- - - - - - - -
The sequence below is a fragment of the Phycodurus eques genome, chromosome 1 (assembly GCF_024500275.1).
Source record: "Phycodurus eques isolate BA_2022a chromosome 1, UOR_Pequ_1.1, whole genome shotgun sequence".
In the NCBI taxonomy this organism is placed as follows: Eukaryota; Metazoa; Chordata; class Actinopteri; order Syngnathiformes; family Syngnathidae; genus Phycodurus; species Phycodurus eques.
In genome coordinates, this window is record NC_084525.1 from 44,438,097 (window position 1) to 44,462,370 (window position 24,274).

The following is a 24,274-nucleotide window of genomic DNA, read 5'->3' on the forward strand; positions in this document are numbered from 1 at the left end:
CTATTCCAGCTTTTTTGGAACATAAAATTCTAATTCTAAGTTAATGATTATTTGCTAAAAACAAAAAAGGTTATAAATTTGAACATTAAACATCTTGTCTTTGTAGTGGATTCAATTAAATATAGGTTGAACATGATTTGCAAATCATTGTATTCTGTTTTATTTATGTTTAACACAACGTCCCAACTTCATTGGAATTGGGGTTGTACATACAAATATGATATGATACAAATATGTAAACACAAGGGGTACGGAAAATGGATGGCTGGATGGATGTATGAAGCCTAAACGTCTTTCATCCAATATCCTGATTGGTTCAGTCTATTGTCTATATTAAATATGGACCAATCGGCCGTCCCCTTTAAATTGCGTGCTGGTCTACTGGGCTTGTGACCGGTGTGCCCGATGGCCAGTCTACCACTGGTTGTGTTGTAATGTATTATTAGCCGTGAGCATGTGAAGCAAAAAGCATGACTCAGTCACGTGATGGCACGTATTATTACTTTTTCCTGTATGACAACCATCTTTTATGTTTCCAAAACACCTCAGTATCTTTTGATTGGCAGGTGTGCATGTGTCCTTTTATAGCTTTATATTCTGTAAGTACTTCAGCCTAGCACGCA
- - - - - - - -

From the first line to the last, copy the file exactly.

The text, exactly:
The sequence below is a fragment of the Phycodurus eques genome, chromosome 1 (assembly GCF_024500275.1).
Source record: "Phycodurus eques isolate BA_2022a chromosome 1, UOR_Pequ_1.1, whole genome shotgun sequence".
In the NCBI taxonomy this organism is placed as follows: Eukaryota; Metazoa; Chordata; class Actinopteri; order Syngnathiformes; family Syngnathidae; genus Phycodurus; species Phycodurus eques.
In genome coordinates, this window is record NC_084525.1 from 44,438,097 (window position 1) to 44,462,370 (window position 24,274).

The following is a 24,274-nucleotide window of genomic DNA, read 5'->3' on the forward strand; positions in this document are numbered from 1 at the left end:
CTATTCCAGCTTTTTTGGAACATAAAATTCTAATTCTAAGTTAATGATTATTTGCTAAAAACAAAAAAGGTTATAAATTTGAACATTAAACATCTTGTCTTTGTAGTGGATTCAATTAAATATAGGTTGAACATGATTTGCAAATCATTGTATTCTGTTTTATTTATGTTTAACACAACGTCCCAACTTCATTGGAATTGGGGTTGTACATACAAATATGATATGATACAAATATGTAAACACAAGGGGTACGGAAAATGGATGGCTGGATGGATGTATGAAGCCTAAACGTCTTTCATCCAATATCCTGATTGGTTCAGTCTATTGTCTATATTAAATATGGACCAATCGGCCGTCCCCTTTAAATTGCGTGCTGGTCTACTGGGCTTGTGACCGGTGTGCCCGATGGCCAGTCTACCACTGGTTGTGTTGTAATGTATTATTAGCCGTGAGCATGTGAAGCAAAAAGCATGACTCAGTCACGTGATGGCACGTATTATTACTTTTTCCTGTATGACAACCATCTTTTATGTTTCCAAAACACCTCAGTATCTTTTGATTGGCAGGTGTGCATGTGTCCTTTTATAGCTTTATATTCTGTAAGTACTTCAGCCTAGCACGCA